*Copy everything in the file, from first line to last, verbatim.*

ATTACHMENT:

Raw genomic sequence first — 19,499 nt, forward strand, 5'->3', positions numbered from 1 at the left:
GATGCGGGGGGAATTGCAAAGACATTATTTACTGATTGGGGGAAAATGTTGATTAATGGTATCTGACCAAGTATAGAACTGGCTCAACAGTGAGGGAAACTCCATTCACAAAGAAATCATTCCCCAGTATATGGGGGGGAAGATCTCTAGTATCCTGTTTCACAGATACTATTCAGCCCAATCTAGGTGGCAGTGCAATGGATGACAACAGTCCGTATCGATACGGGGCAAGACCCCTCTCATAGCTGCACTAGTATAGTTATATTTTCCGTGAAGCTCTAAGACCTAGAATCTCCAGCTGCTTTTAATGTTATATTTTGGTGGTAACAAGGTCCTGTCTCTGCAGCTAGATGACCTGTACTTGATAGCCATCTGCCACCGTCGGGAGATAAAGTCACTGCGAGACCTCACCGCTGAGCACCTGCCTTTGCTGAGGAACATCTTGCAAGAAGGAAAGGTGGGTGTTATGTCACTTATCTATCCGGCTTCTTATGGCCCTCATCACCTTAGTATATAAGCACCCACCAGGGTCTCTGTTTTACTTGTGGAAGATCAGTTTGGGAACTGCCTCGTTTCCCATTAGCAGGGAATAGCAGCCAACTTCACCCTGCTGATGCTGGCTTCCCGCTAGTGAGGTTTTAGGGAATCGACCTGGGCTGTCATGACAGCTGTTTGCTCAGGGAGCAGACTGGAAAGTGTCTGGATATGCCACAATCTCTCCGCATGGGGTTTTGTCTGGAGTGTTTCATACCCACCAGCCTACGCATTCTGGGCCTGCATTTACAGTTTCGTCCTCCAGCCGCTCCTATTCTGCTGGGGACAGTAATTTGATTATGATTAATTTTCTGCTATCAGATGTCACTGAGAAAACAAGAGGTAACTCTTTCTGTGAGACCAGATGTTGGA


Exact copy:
Raw genomic sequence first — 19,499 nt, forward strand, 5'->3', positions numbered from 1 at the left:
GATGCGGGGGGAATTGCAAAGACATTATTTACTGATTGGGGGAAAATGTTGATTAATGGTATCTGACCAAGTATAGAACTGGCTCAACAGTGAGGGAAACTCCATTCACAAAGAAATCATTCCCCAGTATATGGGGGGGAAGATCTCTAGTATCCTGTTTCACAGATACTATTCAGCCCAATCTAGGTGGCAGTGCAATGGATGACAACAGTCCGTATCGATACGGGGCAAGACCCCTCTCATAGCTGCACTAGTATAGTTATATTTTCCGTGAAGCTCTAAGACCTAGAATCTCCAGCTGCTTTTAATGTTATATTTTGGTGGTAACAAGGTCCTGTCTCTGCAGCTAGATGACCTGTACTTGATAGCCATCTGCCACCGTCGGGAGATAAAGTCACTGCGAGACCTCACCGCTGAGCACCTGCCTTTGCTGAGGAACATCTTGCAAGAAGGAAAGGTGGGTGTTATGTCACTTATCTATCCGGCTTCTTATGGCCCTCATCACCTTAGTATATAAGCACCCACCAGGGTCTCTGTTTTACTTGTGGAAGATCAGTTTGGGAACTGCCTCGTTTCCCATTAGCAGGGAATAGCAGCCAACTTCACCCTGCTGATGCTGGCTTCCCGCTAGTGAGGTTTTAGGGAATCGACCTGGGCTGTCATGACAGCTGTTTGCTCAGGGAGCAGACTGGAAAGTGTCTGGATATGCCACAATCTCTCCGCATGGGGTTTTGTCTGGAGTGTTTCATACCCACCAGCCTACGCATTCTGGGCCTGCATTTACAGTTTCGTCCTCCAGCCGCTCCTATTCTGCTGGGGACAGTAATTTGATTATGATTAATTTTCTGCTATCAGATGTCACTGAGAAAACAAGAGGTAACTCTTTCTGTGAGACCAGATGTTGGA